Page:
You have a number of options. Extension leads may be added to element leads via soldering, brazing, or welding. Typical extension lead materials are PTFE-insulated silver or nickel-plated copper, and fiberglass-insulated nickel-plated or nickel-clad copper. I will give you a brief overview for each:
How can I attach extension lead wires to thin-film platinum temperature sensors?
Standard soldering alloys may be used. All flux residue must be removed to prevent corrosion at high temperature. The “L” series of elements have AgPd lead wires, and provide the best solderability.
Care must be taken to avoid exposing the element to temperatures exceeding the maximum temperature rating of the part. The element should be heat-sinked during the brazing operation to remove as much heat from the element body as possible. All flux residue must be removed to avoid corrosion.
Ultrasonic, resistance, or laser welding techniques may be used. Proper setup is required to avoid flattening or reducing the diameter of the element lead, which may cause lead failure over time. Laser welding provides reproducible, visually verifiable weld joints, and is highly recommended.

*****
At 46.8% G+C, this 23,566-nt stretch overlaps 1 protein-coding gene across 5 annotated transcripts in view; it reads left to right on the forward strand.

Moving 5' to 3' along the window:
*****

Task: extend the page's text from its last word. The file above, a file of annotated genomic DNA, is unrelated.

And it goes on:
During the welding process, care must be taken to avoid exposing the element to temperatures exceeding the maximum temperature rating of the part. A 3 or 4 wire lead extension configuration is often used with Pt100 elements, and less frequently with Pt1000 elements. For Pt2000 elements, a 2 wire connection is usually sufficient.
For maximum accuracy, the extension lead wire should be attached at the calibration point indicated on the element data sheet. Attaching the extension lead at a different distance from the element body, or cutting the element lead wire will result in reduced accuracy.
Heraeus Sensor Technology USA has the capability to supply elements with extension wires attached via laser welding or soldering.